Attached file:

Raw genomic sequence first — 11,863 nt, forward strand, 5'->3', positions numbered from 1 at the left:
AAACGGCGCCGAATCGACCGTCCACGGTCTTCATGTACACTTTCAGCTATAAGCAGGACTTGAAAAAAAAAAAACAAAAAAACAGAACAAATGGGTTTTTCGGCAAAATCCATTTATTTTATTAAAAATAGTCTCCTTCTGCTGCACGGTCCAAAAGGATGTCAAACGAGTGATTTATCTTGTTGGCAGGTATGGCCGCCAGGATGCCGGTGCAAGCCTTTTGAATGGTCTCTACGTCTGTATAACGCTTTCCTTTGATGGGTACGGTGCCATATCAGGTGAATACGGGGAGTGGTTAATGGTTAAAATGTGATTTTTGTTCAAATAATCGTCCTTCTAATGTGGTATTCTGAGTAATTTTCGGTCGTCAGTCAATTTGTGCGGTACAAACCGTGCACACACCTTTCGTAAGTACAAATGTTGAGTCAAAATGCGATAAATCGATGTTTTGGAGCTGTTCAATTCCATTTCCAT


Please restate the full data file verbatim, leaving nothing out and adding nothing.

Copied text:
Raw genomic sequence first — 11,863 nt, forward strand, 5'->3', positions numbered from 1 at the left:
AAACGGCGCCGAATCGACCGTCCACGGTCTTCATGTACACTTTCAGCTATAAGCAGGACTTGAAAAAAAAAAAACAAAAAAACAGAACAAATGGGTTTTTCGGCAAAATCCATTTATTTTATTAAAAATAGTCTCCTTCTGCTGCACGGTCCAAAAGGATGTCAAACGAGTGATTTATCTTGTTGGCAGGTATGGCCGCCAGGATGCCGGTGCAAGCCTTTTGAATGGTCTCTACGTCTGTATAACGCTTTCCTTTGATGGGTACGGTGCCATATCAGGTGAATACGGGGAGTGGTTAATGGTTAAAATGTGATTTTTGTTCAAATAATCGTCCTTCTAATGTGGTATTCTGAGTAATTTTCGGTCGTCAGTCAATTTGTGCGGTACAAACCGTGCACACACCTTTCGTAAGTACAAATGTTGAGTCAAAATGCGATAAATCGATGTTTTGGAGCTGTTCAATTCCATTTCCAT